Drop the cookie: Sweet, starchy foods 'probably' cause women’s cancer
Sweet, starchy foods like sugar and white bread probably cause endometrial cancer, while coffee probably protects against it, researchers reported on Tuesday.
And a review of the available evidence reinforces that being obese is probably the greatest cause of the cancer, the American Institute for Cancer Research (AICR) and the World Cancer Research Fund International said.
“AICR now estimates that most cases of endometrial cancer (59 percent, or about 29,500 every year) could be prevented in the U.S. if women were active for at least 30 minutes a day and maintained a healthy body weight,” the group said in a statement.
The two organizations have assigned an international panel of experts to review the evidence in what’s called a meta-analysis for what might cause various cancers. The group, which tends to focus on the links between diet, exercise and cancer, chose endometrial cancer for the latest review.
Endometrial cancer is very common, affecting nearly 50,000 U.S. women a year. It causes symptoms early on, however, including bleeding, so women usually can get it treated in the early stages, before it becomes fatal.
Estrogen is one known cause and women who take hormones, as in hormone replacement therapy, are usually given a form of progesterone, also, to protect against endometrial cancer.
Fat cells also secrete estrogen and that’s one reason why obesity can cause endometrial cancer, says Dr. Elisa Bandera of Rutgers University in New Jersey, who helped lead the study. “There is a very, very strong and consistent association with obesity,” Bandera said in a telephone interview.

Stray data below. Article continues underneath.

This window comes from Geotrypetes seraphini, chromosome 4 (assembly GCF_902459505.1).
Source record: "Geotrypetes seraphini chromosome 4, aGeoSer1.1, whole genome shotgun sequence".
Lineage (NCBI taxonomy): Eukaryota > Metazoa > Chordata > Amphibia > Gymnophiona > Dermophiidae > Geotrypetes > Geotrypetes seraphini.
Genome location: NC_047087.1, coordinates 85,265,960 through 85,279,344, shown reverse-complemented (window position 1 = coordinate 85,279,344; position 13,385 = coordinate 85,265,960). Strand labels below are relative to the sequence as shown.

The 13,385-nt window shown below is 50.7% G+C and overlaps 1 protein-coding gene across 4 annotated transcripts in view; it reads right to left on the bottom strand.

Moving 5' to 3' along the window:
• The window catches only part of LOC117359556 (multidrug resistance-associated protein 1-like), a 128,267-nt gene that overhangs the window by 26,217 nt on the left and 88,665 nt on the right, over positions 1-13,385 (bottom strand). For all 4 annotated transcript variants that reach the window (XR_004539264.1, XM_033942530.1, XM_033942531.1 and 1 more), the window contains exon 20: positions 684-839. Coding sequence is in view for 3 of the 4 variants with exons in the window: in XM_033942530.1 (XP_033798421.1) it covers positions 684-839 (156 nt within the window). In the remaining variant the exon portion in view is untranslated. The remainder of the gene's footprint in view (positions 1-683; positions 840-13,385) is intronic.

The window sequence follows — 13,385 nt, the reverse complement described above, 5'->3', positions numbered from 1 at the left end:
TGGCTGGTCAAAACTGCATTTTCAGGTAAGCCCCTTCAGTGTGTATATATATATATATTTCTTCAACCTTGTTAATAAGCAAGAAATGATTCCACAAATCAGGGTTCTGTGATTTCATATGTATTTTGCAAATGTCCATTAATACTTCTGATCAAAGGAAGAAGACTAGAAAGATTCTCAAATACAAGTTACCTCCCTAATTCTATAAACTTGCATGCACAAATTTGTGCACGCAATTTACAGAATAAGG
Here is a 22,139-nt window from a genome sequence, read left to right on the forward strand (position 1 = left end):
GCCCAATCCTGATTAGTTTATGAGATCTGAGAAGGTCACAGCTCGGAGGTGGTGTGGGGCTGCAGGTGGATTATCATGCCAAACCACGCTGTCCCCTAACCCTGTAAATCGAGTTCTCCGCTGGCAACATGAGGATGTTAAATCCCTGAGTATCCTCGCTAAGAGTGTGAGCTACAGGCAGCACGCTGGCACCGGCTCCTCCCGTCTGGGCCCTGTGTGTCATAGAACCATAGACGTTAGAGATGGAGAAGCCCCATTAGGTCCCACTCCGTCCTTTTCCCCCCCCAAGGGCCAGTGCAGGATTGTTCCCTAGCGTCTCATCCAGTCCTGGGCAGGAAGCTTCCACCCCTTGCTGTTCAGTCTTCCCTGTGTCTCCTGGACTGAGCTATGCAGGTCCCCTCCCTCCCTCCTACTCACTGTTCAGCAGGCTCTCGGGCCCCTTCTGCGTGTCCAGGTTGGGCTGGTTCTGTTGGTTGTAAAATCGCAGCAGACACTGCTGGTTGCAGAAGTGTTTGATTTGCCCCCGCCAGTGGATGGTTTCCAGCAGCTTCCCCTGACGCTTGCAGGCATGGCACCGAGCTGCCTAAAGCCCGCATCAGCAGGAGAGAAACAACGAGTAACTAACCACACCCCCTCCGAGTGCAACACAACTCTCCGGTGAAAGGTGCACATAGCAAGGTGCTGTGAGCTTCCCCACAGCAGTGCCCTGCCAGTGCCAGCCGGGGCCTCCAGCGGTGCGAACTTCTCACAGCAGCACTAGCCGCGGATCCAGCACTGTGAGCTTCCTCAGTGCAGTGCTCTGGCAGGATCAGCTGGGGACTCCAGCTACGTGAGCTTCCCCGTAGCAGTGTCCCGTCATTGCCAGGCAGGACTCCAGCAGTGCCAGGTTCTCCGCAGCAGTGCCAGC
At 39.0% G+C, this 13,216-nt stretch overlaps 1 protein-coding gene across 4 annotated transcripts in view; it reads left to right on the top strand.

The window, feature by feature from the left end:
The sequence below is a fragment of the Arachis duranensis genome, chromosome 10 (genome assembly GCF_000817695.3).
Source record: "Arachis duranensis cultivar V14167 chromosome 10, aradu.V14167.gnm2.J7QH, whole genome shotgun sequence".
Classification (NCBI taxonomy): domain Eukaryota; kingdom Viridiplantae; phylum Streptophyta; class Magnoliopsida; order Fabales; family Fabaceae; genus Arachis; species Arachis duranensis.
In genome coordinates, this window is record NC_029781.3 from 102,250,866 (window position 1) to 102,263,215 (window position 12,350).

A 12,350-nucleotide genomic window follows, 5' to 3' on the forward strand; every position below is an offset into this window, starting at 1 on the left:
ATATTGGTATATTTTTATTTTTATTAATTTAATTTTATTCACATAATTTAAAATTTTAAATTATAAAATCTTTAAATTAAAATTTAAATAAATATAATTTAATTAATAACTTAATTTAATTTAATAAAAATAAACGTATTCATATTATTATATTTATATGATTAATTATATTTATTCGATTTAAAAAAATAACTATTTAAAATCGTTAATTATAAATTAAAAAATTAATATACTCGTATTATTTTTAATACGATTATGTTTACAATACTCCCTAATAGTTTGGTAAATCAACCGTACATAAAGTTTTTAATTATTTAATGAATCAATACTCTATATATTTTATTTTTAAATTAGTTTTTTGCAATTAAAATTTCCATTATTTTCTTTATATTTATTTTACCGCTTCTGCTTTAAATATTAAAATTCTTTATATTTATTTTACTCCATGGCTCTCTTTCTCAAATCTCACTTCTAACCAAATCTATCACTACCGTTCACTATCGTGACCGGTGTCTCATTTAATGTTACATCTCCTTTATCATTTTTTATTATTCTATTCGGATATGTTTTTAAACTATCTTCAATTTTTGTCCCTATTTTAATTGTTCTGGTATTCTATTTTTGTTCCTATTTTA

“Women who are obese have two to three times the rate of endometrial cancer. People who are more active regularly tend to have a decreased rate of endometrial cancer."
In looking through the studies, the team also found some surprising findings – the degree to which coffee can protect against the cancer, and the rates at which sugary, starchy foods increase it.
There were eight studies showing coffee lowers the risk, Bandera says. And other studies show two potential ways coffee might do that – by helping to regulate insulin, and also because it is loaded with antioxidants – chemicals that can interfere with the chemical processes that damage DNA and cause cancer in the first place.
“We don’t want to tell people to go ahead and drink as much coffee as you want,” Bandera cautioned. Coffee can raise blood pressure and can also have other side effects. “Everything in moderation.”
The team also found at least six studies that indicate glycemic load affects the risk. “This is a complicated concept to explain,” Bandera says. Foods that quickly convert to glucose, such as refined sugar or white flour, can raise glycemic load.
“We used to say carbohydrates and now we know that not all carbohydrates are the same,” Bandera says.
“The bottom line is you want to eat whole grains instead of refined grains and sugary foods,” she added. “All the findings are really pointing to the same thing – maintaining better glucose metabolism and maintaining a healthy body weight,” she added. “That means a healthy diet and regular exercise.”